The Evolution of Project Leadership



By Audrey Mphela

South Africa

Dinosaurs did not adapt to the new way of project leadership. Look what happened to them now. The project environment has certainly evolved. My question to the project leaders is, have they evolved? Are they confident that they and their project team can anticipates the potential threats and opportunities of an evolving environment and are able to make breakthrough decisions based upon a combination of expertise, experience, and forward thinking?

In this VUCA global village, it is of paramount importance that project leaders identify not only risks that are commonly known to projects but risks also that are emerging with no historical data, risks that are developing, and risks that are ever changing. It is also critical to identify the risk of being a risk to ourselves. An example of a risk to ourselves as project leaders, project team, and/or project stakeholders, can be the risk of being irrelevant, outdated and redundant. When we consider the changes that have taken place between what was key in ensuring project success a year ago to what is key today – the difference is striking in terms of the technology, methodology and the terminology we use.

The project team will need to evolve with these changes. Innovation and technology have proven to significantly improve competitive advantage and project success. In the Mythical Man Month, Fredrick Brooks, asks the question, “how does a project get to be a year late? …….one day at time.” Due to the evolution of the project environment, perhaps the question we should be asking today, in this instant society is…. “How does a project get to be a year early?’’ …. One of the key changes in the project environment is undoubtably the time it takes to complete not only one project, but multiple projects running simultaneously, where there is not one which is of less priority to the other. The expectation to expedite results is unquestionable.

(Example: The reconstruction of Santa Monica Freeway project in 1994)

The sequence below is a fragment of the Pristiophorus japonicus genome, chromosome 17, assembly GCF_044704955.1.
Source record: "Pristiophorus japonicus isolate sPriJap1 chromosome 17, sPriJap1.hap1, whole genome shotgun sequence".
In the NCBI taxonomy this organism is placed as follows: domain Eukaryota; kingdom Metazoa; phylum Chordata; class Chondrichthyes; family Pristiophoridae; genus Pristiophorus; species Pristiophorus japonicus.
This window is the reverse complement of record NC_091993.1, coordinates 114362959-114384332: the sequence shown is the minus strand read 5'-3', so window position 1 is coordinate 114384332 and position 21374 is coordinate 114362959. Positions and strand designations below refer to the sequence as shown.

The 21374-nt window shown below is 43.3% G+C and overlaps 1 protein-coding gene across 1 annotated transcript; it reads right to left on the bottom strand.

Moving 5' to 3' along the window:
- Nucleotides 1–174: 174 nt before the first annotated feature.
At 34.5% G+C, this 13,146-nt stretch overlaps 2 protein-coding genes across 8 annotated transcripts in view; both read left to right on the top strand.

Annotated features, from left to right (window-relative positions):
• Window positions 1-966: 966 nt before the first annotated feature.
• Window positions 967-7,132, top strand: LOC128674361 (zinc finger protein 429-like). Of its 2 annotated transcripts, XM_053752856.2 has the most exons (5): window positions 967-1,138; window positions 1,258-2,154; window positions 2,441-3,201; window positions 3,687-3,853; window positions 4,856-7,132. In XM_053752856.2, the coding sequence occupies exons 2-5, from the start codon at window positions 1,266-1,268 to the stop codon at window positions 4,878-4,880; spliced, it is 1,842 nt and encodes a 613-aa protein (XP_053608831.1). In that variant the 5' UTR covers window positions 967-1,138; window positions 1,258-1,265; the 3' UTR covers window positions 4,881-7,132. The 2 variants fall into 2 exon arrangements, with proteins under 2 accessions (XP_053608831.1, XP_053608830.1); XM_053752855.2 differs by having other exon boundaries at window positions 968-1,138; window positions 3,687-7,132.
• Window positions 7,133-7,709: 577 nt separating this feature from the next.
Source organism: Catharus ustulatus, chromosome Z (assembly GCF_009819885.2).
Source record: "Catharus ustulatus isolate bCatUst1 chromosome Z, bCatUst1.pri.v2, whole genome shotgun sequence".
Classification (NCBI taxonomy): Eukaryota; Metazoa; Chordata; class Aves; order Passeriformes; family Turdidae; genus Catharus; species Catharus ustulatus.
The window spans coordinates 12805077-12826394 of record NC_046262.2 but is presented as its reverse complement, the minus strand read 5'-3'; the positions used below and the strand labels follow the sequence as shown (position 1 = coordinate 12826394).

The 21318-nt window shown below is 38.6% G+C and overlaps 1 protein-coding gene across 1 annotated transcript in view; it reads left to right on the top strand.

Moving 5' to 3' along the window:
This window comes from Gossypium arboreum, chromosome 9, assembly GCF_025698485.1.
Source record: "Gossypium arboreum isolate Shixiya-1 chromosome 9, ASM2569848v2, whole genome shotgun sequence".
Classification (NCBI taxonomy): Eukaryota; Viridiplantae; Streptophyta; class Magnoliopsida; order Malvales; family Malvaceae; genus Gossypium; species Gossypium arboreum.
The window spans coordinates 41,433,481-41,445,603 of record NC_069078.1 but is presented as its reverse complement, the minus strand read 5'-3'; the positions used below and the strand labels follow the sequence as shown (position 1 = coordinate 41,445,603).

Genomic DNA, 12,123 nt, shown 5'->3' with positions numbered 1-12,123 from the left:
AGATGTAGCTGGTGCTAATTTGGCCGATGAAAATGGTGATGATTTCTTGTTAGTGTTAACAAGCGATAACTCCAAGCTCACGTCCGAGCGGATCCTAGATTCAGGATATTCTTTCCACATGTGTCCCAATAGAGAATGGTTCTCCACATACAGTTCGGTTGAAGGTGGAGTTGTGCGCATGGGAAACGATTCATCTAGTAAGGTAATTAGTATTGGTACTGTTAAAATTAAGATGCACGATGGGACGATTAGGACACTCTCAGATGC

Accessed 13/02/2022


Accessed 13/02/2022

07 January 1994, a massive 6.7 Magnitude Earthquake rocked Los Angeles. 48 000 buildings damaged, more than 22 000 people left homeless, some injured and some died.

One of the key areas affected was the Santa Monica freeway which carried more than 341 000 vehicles daily. The closure of the freeway cost Los Angeles more than 900 million dollars a day. This was back in 1994, 28 years ago.

Hashtag: #Project Management lessons learned should live forever: https://www.epi.org/publication/bp166/

Accessed 13/02/2022

The project leaders elaborate, “We were rebuilding the roads and bridges within 24 hours of the earthquake. I issued an executive order suspending all statutes and regulations related to state contracting.…My goal was to reopen I-10 within 6 months, and every other road within a year. Each contract included an incentive if the work was late, we charged a fine and if it was completed early, we paid a bonus and the motorists in Los Angeles were happy each time we did. We waived the requirements for lengthy environmental and permitting reviews for strict replacement work cutting 18 to 24 months off the construction schedule.”


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Editor’s note: This article is based on a presentation by the author during the Project Management South Africa (PMSA) 2021 National Project Management Conference held virtually in November 2021m for which the PMWJ was a media partner.  To learn more about PMSA and their events, visit https://www.projectmanagement.org.za/. For more on the subject of this article, see the author profile at the end of this article and contact the author directly.

How to cite this article: Mphela, A. (2022). The Evolution of Project Leadership, PM World Journal, Vol. XI, Issue III, March.  Available online at https://pmworldlibrary.net/wp-content/uploads/2022/03/pmwj115-Mar2022-Mphela-the-evolution-of-project-leadership.pdf

About the Author

Audrey Mphela

South Africa


Audrey Mphela is a retail systems training specialist at SPAR SRDC where she was recently recognized as the best project manager for a 12-month project.

Audrey provides expert advice and guidance to store Owners/Managers with regards to IT Systems being used to develop skills and competencies.  Activities include assessing if a store is operating within accepted parameters for the various departments; providing retailers with sufficient system knowledge to assist them in the management of their business, to use systems correctly, to analyze and act effectively on the information contained in a system; analyzing financial indicators such as gross profit, high/low profit areas, sales growth/loss, high/low sales areas, sales versus purchases, stock holding, cash flow, ratios; identifying areas outside the normally accepted operating range for a given set of criteria and to rectify the situation using a set of procedures designed for this,  She advises store owners, store managers, supervisors, and operators on best operating policies and procedures to run and manage their stores to gain greater business benefit from using the group business systems, also to grow profit, reduce shrinkage and grow the business entirely through the application and utilization of the Group Business systems.

Audrey holds an Advanced IT Project Management NQF Level 7 Certificate with UJ and an E-Technology Professional Diploma.  She is currently engaged in Occupationally Directed Education and Training and development.